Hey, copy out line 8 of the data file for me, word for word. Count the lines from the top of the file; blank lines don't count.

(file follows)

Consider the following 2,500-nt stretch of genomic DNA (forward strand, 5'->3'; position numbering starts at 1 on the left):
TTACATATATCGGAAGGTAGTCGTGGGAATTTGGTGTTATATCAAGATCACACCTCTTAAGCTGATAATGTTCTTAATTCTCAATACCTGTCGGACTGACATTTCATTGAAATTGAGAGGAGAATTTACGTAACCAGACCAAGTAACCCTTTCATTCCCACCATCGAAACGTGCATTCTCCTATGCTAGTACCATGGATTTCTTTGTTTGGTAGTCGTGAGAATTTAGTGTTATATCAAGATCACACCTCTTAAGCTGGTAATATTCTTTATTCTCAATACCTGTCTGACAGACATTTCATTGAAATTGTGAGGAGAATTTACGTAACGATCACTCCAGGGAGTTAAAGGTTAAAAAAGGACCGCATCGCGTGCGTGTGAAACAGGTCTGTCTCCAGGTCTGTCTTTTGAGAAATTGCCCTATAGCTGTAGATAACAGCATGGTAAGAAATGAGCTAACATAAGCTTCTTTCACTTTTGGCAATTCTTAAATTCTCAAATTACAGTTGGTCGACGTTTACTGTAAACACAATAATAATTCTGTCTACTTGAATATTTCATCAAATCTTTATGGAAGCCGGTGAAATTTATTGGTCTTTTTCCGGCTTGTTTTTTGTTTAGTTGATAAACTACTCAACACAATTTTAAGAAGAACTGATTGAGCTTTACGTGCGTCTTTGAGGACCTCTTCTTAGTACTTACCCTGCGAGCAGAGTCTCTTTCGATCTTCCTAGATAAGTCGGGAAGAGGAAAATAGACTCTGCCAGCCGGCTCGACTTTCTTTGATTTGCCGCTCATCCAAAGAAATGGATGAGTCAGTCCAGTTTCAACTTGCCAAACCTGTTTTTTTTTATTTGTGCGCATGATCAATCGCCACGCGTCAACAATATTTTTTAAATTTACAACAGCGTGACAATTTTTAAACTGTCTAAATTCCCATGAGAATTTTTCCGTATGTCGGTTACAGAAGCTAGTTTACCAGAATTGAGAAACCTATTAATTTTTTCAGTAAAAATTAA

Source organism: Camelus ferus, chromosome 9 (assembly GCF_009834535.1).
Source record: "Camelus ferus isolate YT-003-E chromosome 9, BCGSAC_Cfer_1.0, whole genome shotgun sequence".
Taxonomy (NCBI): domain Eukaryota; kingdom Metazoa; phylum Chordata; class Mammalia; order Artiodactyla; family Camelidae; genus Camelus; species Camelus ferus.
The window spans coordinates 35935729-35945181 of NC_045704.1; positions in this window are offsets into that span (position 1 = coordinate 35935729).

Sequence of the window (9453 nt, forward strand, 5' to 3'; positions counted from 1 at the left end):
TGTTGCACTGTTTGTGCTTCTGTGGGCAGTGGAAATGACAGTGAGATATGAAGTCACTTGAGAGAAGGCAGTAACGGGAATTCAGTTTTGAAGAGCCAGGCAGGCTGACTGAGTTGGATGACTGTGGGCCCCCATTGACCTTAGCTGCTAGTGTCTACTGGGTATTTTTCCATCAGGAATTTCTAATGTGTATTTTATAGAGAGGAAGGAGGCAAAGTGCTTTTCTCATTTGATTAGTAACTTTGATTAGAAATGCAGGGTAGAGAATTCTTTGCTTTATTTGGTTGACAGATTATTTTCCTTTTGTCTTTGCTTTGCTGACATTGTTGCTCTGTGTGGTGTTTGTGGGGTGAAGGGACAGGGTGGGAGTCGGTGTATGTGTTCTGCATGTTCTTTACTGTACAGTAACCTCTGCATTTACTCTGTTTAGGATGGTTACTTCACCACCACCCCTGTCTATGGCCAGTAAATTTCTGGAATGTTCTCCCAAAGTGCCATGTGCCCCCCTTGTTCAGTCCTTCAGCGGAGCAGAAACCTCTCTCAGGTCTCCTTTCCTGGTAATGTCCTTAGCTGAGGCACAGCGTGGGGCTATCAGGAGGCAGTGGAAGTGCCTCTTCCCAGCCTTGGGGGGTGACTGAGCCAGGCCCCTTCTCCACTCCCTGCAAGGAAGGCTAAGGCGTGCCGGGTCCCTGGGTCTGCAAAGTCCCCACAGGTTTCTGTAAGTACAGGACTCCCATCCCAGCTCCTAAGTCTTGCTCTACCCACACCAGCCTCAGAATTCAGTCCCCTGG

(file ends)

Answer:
TGTTGCACTGTTTGTGCTTCTGTGGGCAGTGGAAATGACAGTGAGATATGAAGTCACTTGAGAGAAGGCAGTAACGGGAATTCAGTTTTGAAGAGCCAGGCAGGCTGACTGAGTTGGATGACTGTGGGCCCCCATTGACCTTAGCTGCTAGTGTCTACTGGGTATTTTTCCATCAGGAATTTCTAATGTGTATTTTATAGAGAGGAAGGAGGCAAAGTGCTTTTCTCATTTGATTAGTAACTTTGATTAGAAATGCAGGGTAGAGAATTCTTTGCTTTATTTGGTTGACAGATTATTTTCCTTTTGTCTTTGCTTTGCTGACATTGTTGCTCTGTGTGGTGTTTGTGGGGTGAAGGGACAGGGTGGGAGTCGGTGTATGTGTTCTGCATGTTCTTTACTGTACAGTAACCTCTGCATTTACTCTGTTTAGGATGGTTACTTCACCACCACCCCTGTCTATGGCCAGTAAATTTCTGGAATGTTCTCCCAAAGTGCCATGTGCCCCCCTTGTTCAGTCCTTCAGCGGAGCAGAAACCTCTCTCAGGTCTCCTTTCCTGGTAATGTCCTTAGCTGAGGCACAGCGTGGGGCTATCAGGAGGCAGTGGAAGTGCCTCTTCCCAGCCTTGGGGGGTGACTGAGCCAGGCCCCTTCTCCACTCCCTGCAAGGAAGGCTAAGGCGTGCCGGGTCCCTGGGTCTGCAAAGTCCCCACAGGTTTCTGTAAGTACAGGACTCCCATCCCAGCTCCTAAGTCTTGCTCTACCCACACCAGCCTCAGAATTCAGTCCCCTGG